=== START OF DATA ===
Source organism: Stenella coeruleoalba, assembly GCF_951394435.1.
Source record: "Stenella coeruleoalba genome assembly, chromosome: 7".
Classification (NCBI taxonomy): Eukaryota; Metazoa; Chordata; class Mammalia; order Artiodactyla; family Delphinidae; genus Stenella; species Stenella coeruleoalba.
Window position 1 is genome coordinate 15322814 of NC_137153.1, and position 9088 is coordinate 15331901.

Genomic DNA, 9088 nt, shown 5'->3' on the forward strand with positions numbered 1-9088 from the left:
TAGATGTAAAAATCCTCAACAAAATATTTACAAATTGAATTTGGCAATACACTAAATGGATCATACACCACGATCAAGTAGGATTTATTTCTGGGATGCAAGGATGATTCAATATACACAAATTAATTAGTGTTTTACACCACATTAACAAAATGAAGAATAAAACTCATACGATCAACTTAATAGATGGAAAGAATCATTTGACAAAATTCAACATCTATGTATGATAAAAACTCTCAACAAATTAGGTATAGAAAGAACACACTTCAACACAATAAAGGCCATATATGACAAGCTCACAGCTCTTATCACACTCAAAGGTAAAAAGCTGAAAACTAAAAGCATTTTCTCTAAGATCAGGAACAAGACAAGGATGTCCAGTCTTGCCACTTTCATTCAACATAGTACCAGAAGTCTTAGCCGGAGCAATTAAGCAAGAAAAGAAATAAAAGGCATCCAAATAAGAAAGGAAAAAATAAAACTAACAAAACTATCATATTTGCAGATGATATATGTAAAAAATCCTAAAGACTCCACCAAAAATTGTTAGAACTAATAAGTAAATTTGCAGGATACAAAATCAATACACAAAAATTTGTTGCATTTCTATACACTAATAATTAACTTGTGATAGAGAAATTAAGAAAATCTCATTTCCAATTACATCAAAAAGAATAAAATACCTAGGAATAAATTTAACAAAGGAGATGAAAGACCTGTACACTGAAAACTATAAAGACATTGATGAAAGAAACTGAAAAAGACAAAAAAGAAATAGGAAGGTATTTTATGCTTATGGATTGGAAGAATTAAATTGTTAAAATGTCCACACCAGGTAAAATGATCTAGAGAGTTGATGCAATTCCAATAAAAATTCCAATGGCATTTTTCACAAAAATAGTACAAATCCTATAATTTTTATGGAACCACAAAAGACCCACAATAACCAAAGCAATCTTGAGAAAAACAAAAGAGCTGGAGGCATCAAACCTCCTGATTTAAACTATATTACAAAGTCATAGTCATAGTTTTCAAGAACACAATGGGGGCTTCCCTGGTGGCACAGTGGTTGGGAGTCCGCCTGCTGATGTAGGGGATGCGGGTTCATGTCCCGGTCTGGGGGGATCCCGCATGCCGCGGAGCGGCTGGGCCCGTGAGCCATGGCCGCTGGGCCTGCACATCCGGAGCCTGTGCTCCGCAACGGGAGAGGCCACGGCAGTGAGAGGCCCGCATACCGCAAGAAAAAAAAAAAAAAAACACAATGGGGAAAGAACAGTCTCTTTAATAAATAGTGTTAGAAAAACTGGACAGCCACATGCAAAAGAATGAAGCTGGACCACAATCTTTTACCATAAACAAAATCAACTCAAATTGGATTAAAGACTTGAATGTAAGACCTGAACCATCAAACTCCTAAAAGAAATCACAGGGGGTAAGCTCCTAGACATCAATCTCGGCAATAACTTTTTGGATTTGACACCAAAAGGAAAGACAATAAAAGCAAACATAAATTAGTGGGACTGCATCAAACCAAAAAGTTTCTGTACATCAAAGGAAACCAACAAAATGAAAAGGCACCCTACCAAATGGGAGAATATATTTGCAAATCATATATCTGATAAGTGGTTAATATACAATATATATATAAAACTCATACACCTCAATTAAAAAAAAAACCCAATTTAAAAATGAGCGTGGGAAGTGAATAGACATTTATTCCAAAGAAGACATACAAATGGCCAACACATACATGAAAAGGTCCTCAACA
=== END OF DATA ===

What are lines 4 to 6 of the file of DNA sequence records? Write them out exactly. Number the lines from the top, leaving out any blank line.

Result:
Window position 1 is genome coordinate 15322814 of NC_137153.1, and position 9088 is coordinate 15331901.

Genomic DNA, 9088 nt, shown 5'->3' on the forward strand with positions numbered 1-9088 from the left:
TAGATGTAAAAATCCTCAACAAAATATTTACAAATTGAATTTGGCAATACACTAAATGGATCATACACCACGATCAAGTAGGATTTATTTCTGGGATGCAAGGATGATTCAATATACACAAATTAATTAGTGTTTTACACCACATTAACAAAATGAAGAATAAAACTCATACGATCAACTTAATAGATGGAAAGAATCATTTGACAAAATTCAACATCTATGTATGATAAAAACTCTCAACAAATTAGGTATAGAAAGAACACACTTCAACACAATAAAGGCCATATATGACAAGCTCACAGCTCTTATCACACTCAAAGGTAAAAAGCTGAAAACTAAAAGCATTTTCTCTAAGATCAGGAACAAGACAAGGATGTCCAGTCTTGCCACTTTCATTCAACATAGTACCAGAAGTCTTAGCCGGAGCAATTAAGCAAGAAAAGAAATAAAAGGCATCCAAATAAGAAAGGAAAAAATAAAACTAACAAAACTATCATATTTGCAGATGATATATGTAAAAAATCCTAAAGACTCCACCAAAAATTGTTAGAACTAATAAGTAAATTTGCAGGATACAAAATCAATACACAAAAATTTGTTGCATTTCTATACACTAATAATTAACTTGTGATAGAGAAATTAAGAAAATCTCATTTCCAATTACATCAAAAAGAATAAAATACCTAGGAATAAATTTAACAAAGGAGATGAAAGACCTGTACACTGAAAACTATAAAGACATTGATGAAAGAAACTGAAAAAGACAAAAAAGAAATAGGAAGGTATTTTATGCTTATGGATTGGAAGAATTAAATTGTTAAAATGTCCACACCAGGTAAAATGATCTAGAGAGTTGATGCAATTCCAATAAAAATTCCAATGGCATTTTTCACAAAAATAGTACAAATCCTATAATTTTTATGGAACCACAAAAGACCCACAATAACCAAAGCAATCTTGAGAAAAACAAAAGAGCTGGAGGCATCAAACCTCCTGATTTAAACTATATTACAAAGTCATAGTCATAGTTTTCAAGAACACAATGGGGGCTTCCCTGGTGGCACAGTGGTTGGGAGTCCGCCTGCTGATGTAGGGGATGCGGGTTCATGTCCCGGTCTGGGGGGATCCCGCATGCCGCGGAGCGGCTGGGCCCGTGAGCCATGGCCGCTGGGCCTGCACATCCGGAGCCTGTGCTCCGCAACGGGAGAGGCCACGGCAGTGAGAGGCCCGCATACCGCAAGAAAAAAAAAAAAAAAACACAATGGGGAAAGAACAGTCTCTTTAATAAATAGTGTTAGAAAAACTGGACAGCCACATGCAAAAGAATGAAGCTGGACCACAATCTTTTACCATAAACAAAATCAACTCAAATTGGATTAAAGACTTGAATGTAAGACCTGAACCATCAAACTCCTAAAAGAAATCACAGGGGGTAAGCTCCTAGACATCAATCTCGGCAATAACTTTTTGGATTTGACACCAAAAGGAAAGACAATAAAAGCAAACATAAATTAGTGGGACTGCATCAAACCAAAAAGTTTCTGTACATCAAAGGAAACCAACAAAATGAAAAGGCACCCTACCAAATGGGAGAATATATTTGCAAATCATATATCTGATAAGTGGTTAATATACAATATATATATAAAACTCATACACCTCAATTAAAAAAAAAACCCAATTTAAAAATGAGCGTGGGAAGTGAATAGACATTTATTCCAAAGAAGACATACAAATGGCCAACACATACATGAAAAGGTCCTCAACA